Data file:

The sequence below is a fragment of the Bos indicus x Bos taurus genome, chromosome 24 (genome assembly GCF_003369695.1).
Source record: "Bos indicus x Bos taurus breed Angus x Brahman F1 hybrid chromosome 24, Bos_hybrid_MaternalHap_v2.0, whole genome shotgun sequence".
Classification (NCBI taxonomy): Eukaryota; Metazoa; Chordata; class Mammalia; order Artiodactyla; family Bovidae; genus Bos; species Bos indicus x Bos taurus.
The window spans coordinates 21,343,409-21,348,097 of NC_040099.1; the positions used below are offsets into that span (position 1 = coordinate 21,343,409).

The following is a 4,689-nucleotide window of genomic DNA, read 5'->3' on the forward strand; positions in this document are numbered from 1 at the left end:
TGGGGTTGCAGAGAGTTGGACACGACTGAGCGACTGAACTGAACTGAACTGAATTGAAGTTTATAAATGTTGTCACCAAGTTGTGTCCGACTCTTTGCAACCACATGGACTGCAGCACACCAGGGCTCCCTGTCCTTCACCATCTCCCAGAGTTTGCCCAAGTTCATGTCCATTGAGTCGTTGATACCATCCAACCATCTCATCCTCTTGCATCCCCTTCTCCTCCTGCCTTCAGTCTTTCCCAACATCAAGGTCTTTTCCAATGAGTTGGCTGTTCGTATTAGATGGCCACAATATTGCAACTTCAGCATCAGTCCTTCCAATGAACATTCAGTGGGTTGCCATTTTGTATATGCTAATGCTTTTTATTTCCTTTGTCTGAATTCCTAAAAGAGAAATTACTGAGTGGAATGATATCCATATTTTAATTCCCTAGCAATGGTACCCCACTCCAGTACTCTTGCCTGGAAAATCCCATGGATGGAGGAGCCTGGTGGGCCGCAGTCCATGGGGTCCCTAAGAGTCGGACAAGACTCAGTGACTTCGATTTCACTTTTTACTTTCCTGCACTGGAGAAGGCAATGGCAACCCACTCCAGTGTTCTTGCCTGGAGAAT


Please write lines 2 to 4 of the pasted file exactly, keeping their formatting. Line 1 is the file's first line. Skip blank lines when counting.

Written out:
Source record: "Bos indicus x Bos taurus breed Angus x Brahman F1 hybrid chromosome 24, Bos_hybrid_MaternalHap_v2.0, whole genome shotgun sequence".
Classification (NCBI taxonomy): Eukaryota; Metazoa; Chordata; class Mammalia; order Artiodactyla; family Bovidae; genus Bos; species Bos indicus x Bos taurus.
The window spans coordinates 21,343,409-21,348,097 of NC_040099.1; the positions used below are offsets into that span (position 1 = coordinate 21,343,409).